Friday, July 19, 2019

Campbellford to Hastings

Traveling with a dog is a bit of work. Traveling with a sick dog is challenging. Traveling by boat with a sick dog is maddening.

When we were at the lock two days ago watching boats come through we returned to two separate locations of dog up-chuck. It became pretty clear, due to her lack of enthusiasm, that Savannah was the culprit. "She just got into something," we thought and cleaned the mess and gave her some water. Immediately, she threw up again. After this repeated itself for the sixth time, we called a vet. They couldn't see her, though, since they were booked for the day. Later that evening she pooped, but only pink liquid came out. When that happened again in the morning, I didn't get the vet an option. Russ and I toted the dog in a cart to the vet to be there just as they were unlocking the doors. Upon seeing her, they put her on an IV, ran some blood work, did abdominal x-rays, took a urinary sample -- the works. Nothing obvious emerged, just a really sick dog that needed lots of antibiotics and water. They kept her overnight on an IV.

Needless to say, we didn't leave as early as we would have liked, and it was a longish day. We locked through 6 locks, the last of which was right at Hastings. The town wall is so stuffed they had us dock in the lock's channel for the night. We were the last boat through at 6 pm.
Crazy channel markers, built on cement columns.
That way they don't have to take them down in the winter.

In Campbellford twenty looper boats had tied off last night, all heading this way. Some stayed, but a good number traveled today. The lock chamber only handles so many, so a back up and queue started at the first one, Lock 13. We were the last boat to leave, traveling right behind with United 771.

We went through the first lock together. Chatter about a boat named Impulse Power having an engine fail while in the Lock 14 came over the radio. They had to pull over and jump themselves. As we approached that lock, Impulse Power was there waiting to go through. They hailed United 771 and said we should go in the lock first, and he'd come in behind us, so all three of us could go through. Apparently, once he got his engine running he didn't want to turn it off, which we're supposed to do, so being in the back he wouldn't gas anyone behind him. Russ responded and pointed out that he was a wider boat, and all three of us wouldn't fit in the chamber together. So, um, tough luck Cat-n-Dogs. We had to sit and wait for the lock to cycle.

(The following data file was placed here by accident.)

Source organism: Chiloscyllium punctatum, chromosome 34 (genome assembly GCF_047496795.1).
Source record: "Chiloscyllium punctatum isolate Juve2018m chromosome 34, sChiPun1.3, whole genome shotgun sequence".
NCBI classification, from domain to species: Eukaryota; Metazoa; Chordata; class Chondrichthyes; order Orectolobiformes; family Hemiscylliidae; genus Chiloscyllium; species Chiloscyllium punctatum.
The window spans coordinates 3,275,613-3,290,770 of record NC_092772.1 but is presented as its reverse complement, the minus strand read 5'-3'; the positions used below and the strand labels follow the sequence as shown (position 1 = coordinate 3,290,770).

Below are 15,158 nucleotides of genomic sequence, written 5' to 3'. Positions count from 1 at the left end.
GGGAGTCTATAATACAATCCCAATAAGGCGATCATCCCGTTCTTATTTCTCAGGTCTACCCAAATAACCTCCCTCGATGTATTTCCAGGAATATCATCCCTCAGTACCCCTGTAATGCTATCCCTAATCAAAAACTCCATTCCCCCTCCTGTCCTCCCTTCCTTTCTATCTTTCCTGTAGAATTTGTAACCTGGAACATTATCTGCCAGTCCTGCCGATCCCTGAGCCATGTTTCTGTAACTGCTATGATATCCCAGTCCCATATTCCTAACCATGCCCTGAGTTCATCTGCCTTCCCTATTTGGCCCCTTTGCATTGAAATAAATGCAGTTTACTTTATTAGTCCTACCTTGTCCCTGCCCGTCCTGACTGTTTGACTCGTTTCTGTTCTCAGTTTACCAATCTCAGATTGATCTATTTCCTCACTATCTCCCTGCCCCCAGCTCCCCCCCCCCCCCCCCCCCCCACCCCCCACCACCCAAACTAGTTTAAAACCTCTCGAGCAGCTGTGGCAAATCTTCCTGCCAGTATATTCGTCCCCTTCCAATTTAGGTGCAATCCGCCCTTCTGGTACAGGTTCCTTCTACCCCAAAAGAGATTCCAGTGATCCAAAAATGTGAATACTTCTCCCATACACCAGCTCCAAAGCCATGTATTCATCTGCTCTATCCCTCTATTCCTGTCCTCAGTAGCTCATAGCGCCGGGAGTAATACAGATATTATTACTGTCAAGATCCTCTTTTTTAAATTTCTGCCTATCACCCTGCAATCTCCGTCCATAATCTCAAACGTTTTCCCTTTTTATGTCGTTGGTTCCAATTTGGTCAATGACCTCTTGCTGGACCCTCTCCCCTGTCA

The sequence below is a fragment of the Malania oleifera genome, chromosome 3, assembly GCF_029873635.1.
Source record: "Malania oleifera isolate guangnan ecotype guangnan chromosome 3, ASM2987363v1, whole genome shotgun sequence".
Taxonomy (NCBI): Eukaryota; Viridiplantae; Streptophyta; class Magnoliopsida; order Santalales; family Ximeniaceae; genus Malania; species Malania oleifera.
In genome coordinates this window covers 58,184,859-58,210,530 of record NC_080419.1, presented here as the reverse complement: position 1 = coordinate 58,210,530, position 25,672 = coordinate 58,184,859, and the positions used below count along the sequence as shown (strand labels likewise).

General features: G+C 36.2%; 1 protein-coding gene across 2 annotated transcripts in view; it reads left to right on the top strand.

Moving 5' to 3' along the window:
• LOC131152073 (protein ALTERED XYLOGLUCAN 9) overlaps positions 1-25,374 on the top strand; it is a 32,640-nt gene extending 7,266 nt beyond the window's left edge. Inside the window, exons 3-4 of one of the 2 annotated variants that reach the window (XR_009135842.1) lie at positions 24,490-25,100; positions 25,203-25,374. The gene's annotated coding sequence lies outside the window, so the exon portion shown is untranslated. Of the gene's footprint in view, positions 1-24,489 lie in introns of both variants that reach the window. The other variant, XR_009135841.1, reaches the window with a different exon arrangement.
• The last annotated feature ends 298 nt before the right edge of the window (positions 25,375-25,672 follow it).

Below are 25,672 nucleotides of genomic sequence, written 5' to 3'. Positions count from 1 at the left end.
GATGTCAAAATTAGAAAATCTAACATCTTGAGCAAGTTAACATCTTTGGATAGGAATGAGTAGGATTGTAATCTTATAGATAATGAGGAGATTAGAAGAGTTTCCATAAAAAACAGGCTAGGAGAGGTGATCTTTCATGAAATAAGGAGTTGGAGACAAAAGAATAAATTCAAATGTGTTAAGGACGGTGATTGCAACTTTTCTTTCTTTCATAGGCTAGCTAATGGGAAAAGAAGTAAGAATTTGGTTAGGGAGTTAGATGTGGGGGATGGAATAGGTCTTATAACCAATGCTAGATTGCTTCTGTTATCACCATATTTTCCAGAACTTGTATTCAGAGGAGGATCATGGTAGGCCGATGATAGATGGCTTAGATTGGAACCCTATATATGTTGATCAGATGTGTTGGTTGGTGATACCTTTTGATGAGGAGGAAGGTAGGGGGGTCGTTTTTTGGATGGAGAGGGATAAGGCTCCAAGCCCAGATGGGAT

On the plus side, we had all the locks to ourselves for the rest of the day. But the weekend had begun, and the locks could only do so much. A number of times we had to tie up on the wall and wait for the other boats to get through.
The sick dog. She knew I was taking a mug shot
of all the trouble-makers on board.

BUT. That gave us many opportunities to practice our on-and-off-the-wall technique. Once all the lines are off, Russ pushes the stern away from the wall. Then I spin the boat bow out, which move the stern back to the wall, where it bounces off a ball fender, sending it out again. By then the nose is well away, and I can just move forward. It's worked fabulously!

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